Developmental Economics

I started this blog to speak about the challenges that a venture capitalist like me is facing and to educate the public on a variety of issues. Especially if those issues are related to economics. Regardless of whether we’re talking about micro or macroeconomics, I am here to openly discuss every possible scenario that leads to development. I know that economics is a broad topic, and that’s why I always discuss it in an interdisciplinary manner. To understand the economy, you also need to understand sociology, politics, culture, psychology, etc. Actually, one needs to have an advanced level of knowledge in social sciences, and at least a moderate level in human arts.

During my work, I’ve met a lot of people who deal with developmental economics of developing states, and let me tell you that those economics are one of the most interesting and definitely the most challenging, at least to me. Understanding a society that has a different culture from yours is not an easy matter. When discussing such societies, you need to be very careful not to sound like an idiot. As a venture capitalist, you need to understand the regional and local dynamics since you cannot apply the same rules in the USA and Africa, for example. You might apply them, but you will witness different results. A lot of venture capitalists are only interested in profit, and profit should be your motivator, but you need to know that not everybody has the same demand.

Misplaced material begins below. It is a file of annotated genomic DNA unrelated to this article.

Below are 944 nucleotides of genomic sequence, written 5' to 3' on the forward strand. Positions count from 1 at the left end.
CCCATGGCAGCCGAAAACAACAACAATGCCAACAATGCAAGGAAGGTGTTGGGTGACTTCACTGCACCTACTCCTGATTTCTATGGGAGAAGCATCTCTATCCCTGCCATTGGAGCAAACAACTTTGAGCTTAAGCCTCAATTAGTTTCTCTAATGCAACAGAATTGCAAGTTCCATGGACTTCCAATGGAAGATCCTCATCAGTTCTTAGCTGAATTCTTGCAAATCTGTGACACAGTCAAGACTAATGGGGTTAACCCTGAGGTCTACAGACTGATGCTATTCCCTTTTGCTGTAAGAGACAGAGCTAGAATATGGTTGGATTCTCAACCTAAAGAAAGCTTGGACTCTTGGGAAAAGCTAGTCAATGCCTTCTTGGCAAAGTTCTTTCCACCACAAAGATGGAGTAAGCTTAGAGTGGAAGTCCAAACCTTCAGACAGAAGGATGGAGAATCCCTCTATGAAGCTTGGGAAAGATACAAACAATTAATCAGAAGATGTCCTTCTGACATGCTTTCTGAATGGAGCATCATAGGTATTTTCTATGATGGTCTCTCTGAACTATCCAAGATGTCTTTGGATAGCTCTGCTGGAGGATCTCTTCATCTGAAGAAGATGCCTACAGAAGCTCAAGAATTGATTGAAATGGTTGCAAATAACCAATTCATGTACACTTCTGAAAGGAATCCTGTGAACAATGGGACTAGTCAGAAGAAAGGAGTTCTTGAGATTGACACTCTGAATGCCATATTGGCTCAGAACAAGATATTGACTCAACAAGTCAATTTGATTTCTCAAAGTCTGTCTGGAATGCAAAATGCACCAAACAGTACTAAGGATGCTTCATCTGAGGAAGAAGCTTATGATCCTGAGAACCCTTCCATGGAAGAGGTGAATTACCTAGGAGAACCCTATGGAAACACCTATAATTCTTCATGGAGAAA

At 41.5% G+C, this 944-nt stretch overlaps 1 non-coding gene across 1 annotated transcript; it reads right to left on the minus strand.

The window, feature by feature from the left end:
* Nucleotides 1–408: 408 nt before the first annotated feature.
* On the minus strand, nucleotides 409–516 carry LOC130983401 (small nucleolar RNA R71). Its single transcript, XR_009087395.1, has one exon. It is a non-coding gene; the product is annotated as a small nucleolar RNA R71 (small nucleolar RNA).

I was involved in several international projects and my experience tells me that the easiest way to set yourself up for failure is if you think that the market will adapt to your needs and not vice versa. The international project that I was the fondest of was about providing water infrastructure to a community affected by a devastating earthquake. There was a need for a whole new infrastructure. After we managed to repair the electricity infrastructure and provided basic hygiene needs with the running water, we had to make it possible for the locals to run hot water. This is where my venture capitalist experience came in hand and through my contacts we managed to provide the locals with water heaters researched on Now the community is up and running, and people seem to be happy. The intervention was successful only because we managed to answer people’s needs without imposing what they don’t need.

What Being an Entrepreneur Means to Me

Being an entrepreneur is so highly praised in American society that when you say that you like being an entrepreneur, almost no one is going to question you or argue with you. It can feel like something that you didn’t decide for yourself. You can get to the point where you wonder if this is just you fulfilling a role that other people are going to find impressive. However, for me, being an entrepreneur goes further than the social status surrounding it.